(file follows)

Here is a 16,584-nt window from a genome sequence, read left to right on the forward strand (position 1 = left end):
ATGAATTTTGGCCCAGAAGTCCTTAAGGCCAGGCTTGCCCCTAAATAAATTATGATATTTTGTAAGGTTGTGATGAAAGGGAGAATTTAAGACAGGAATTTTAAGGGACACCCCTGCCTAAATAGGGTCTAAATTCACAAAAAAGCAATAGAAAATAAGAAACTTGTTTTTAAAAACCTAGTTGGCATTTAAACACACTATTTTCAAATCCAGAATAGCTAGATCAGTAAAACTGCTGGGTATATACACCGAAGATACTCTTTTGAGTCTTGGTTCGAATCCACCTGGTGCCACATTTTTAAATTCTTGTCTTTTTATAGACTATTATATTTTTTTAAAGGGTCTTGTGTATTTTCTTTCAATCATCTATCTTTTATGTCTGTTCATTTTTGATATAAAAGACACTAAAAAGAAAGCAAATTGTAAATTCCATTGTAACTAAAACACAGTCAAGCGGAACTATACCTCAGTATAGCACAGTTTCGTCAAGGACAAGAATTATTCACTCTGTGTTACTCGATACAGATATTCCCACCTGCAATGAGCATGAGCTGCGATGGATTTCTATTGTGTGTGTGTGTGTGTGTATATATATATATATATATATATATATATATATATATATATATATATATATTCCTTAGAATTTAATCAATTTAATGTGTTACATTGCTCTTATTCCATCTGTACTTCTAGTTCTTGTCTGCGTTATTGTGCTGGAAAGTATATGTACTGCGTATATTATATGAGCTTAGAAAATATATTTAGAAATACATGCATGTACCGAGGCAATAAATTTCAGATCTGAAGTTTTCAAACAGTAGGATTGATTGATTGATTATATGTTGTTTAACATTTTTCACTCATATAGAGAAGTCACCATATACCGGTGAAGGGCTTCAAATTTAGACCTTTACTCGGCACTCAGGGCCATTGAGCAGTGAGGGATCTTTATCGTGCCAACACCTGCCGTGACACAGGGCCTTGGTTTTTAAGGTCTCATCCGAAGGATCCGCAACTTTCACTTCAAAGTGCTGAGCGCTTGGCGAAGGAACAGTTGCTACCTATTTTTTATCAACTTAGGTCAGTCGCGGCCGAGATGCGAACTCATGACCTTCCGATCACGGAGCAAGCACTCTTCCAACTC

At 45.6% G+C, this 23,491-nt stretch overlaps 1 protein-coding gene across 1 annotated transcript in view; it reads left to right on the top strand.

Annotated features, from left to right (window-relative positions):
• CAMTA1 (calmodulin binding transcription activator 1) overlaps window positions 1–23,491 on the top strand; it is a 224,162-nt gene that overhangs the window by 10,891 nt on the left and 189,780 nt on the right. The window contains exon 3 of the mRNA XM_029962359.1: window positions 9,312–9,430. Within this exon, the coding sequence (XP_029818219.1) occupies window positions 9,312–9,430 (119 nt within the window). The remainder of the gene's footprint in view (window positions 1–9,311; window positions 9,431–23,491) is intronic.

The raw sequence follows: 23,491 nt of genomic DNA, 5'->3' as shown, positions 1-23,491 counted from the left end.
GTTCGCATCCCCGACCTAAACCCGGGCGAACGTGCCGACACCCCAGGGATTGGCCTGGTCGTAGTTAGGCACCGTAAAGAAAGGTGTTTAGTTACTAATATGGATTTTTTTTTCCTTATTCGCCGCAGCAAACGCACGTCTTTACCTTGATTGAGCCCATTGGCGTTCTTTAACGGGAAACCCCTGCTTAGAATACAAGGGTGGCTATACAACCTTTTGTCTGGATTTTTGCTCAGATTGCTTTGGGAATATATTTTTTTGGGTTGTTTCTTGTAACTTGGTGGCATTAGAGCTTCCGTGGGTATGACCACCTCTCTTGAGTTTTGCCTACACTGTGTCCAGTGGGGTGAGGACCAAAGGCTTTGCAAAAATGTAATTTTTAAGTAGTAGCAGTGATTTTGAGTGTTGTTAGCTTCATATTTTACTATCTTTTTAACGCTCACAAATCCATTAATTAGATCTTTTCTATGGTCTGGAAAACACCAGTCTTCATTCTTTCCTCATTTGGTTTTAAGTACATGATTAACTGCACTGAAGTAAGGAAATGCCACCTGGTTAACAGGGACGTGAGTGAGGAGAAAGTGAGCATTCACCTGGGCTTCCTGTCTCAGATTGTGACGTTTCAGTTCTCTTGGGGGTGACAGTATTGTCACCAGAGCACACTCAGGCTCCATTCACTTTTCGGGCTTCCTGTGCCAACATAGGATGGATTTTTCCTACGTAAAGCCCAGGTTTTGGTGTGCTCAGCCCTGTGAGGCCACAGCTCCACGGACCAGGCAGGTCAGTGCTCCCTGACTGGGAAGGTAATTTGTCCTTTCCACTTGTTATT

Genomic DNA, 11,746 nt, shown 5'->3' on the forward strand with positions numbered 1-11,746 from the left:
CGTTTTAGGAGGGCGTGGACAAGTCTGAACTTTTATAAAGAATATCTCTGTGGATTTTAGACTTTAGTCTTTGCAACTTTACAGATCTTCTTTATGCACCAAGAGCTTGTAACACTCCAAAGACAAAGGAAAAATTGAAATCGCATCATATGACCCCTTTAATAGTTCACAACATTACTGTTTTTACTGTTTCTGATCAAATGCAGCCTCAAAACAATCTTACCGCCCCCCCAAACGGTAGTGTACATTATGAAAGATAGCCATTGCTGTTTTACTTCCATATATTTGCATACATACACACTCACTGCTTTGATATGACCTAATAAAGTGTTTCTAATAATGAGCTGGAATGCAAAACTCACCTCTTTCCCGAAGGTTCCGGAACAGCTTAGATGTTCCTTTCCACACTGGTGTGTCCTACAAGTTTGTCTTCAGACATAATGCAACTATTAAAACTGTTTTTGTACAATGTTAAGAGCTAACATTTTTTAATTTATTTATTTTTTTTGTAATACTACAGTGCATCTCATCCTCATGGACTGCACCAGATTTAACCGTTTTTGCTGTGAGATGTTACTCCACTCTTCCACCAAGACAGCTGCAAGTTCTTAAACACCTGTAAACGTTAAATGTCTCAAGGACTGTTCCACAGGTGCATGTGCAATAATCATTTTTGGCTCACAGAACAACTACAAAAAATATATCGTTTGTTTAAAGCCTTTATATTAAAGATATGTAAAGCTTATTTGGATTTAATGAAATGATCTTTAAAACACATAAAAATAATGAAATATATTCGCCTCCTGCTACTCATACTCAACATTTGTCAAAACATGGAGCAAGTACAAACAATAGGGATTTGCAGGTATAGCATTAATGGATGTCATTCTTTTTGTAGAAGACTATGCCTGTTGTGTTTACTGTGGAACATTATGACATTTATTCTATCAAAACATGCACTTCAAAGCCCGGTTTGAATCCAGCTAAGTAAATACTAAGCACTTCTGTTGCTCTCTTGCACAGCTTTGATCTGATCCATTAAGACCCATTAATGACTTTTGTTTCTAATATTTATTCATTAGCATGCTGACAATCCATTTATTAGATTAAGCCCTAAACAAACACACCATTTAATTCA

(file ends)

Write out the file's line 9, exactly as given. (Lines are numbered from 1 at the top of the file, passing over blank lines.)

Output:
CGTTTTAGGAGGGCGTGGACAAGTCTGAACTTTTATAAAGAATATCTCTGTGGATTTTAGACTTTAGTCTTTGCAACTTTACAGATCTTCTTTATGCACCAAGAGCTTGTAACACTCCAAAGACAAAGGAAAAATTGAAATCGCATCATATGACCCCTTTAATAGTTCACAACATTACTGTTTTTACTGTTTCTGATCAAATGCAGCCTCAAAACAATCTTACCGCCCCCCCAAACGGTAGTGTACATTATGAAAGATAGCCATTGCTGTTTTACTTCCATATATTTGCATACATACACACTCACTGCTTTGATATGACCTAATAAAGTGTTTCTAATAATGAGCTGGAATGCAAAACTCACCTCTTTCCCGAAGGTTCCGGAACAGCTTAGATGTTCCTTTCCACACTGGTGTGTCCTACAAGTTTGTCTTCAGACATAATGCAACTATTAAAACTGTTTTTGTACAATGTTAAGAGCTAACATTTTTTAATTTATTTATTTTTTTTGTAATACTACAGTGCATCTCATCCTCATGGACTGCACCAGATTTAACCGTTTTTGCTGTGAGATGTTACTCCACTCTTCCACCAAGACAGCTGCAAGTTCTTAAACACCTGTAAACGTTAAATGTCTCAAGGACTGTTCCACAGGTGCATGTGCAATAATCATTTTTGGCTCACAGAACAACTACAAAAAATATATCGTTTGTTTAAAGCCTTTATATTAAAGATATGTAAAGCTTATTTGGATTTAATGAAATGATCTTTAAAACACATAAAAATAATGAAATATATTCGCCTCCTGCTACTCATACTCAACATTTGTCAAAACATGGAGCAAGTACAAACAATAGGGATTTGCAGGTATAGCATTAATGGATGTCATTCTTTTTGTAGAAGACTATGCCTGTTGTGTTTACTGTGGAACATTATGACATTTATTCTATCAAAACATGCACTTCAAAGCCCGGTTTGAATCCAGCTAAGTAAATACTAAGCACTTCTGTTGCTCTCTTGCACAGCTTTGATCTGATCCATTAAGACCCATTAATGACTTTTGTTTCTAATATTTATTCATTAGCATGCTGACAATCCATTTATTAGATTAAGCCCTAAACAAACACACCATTTAATTCA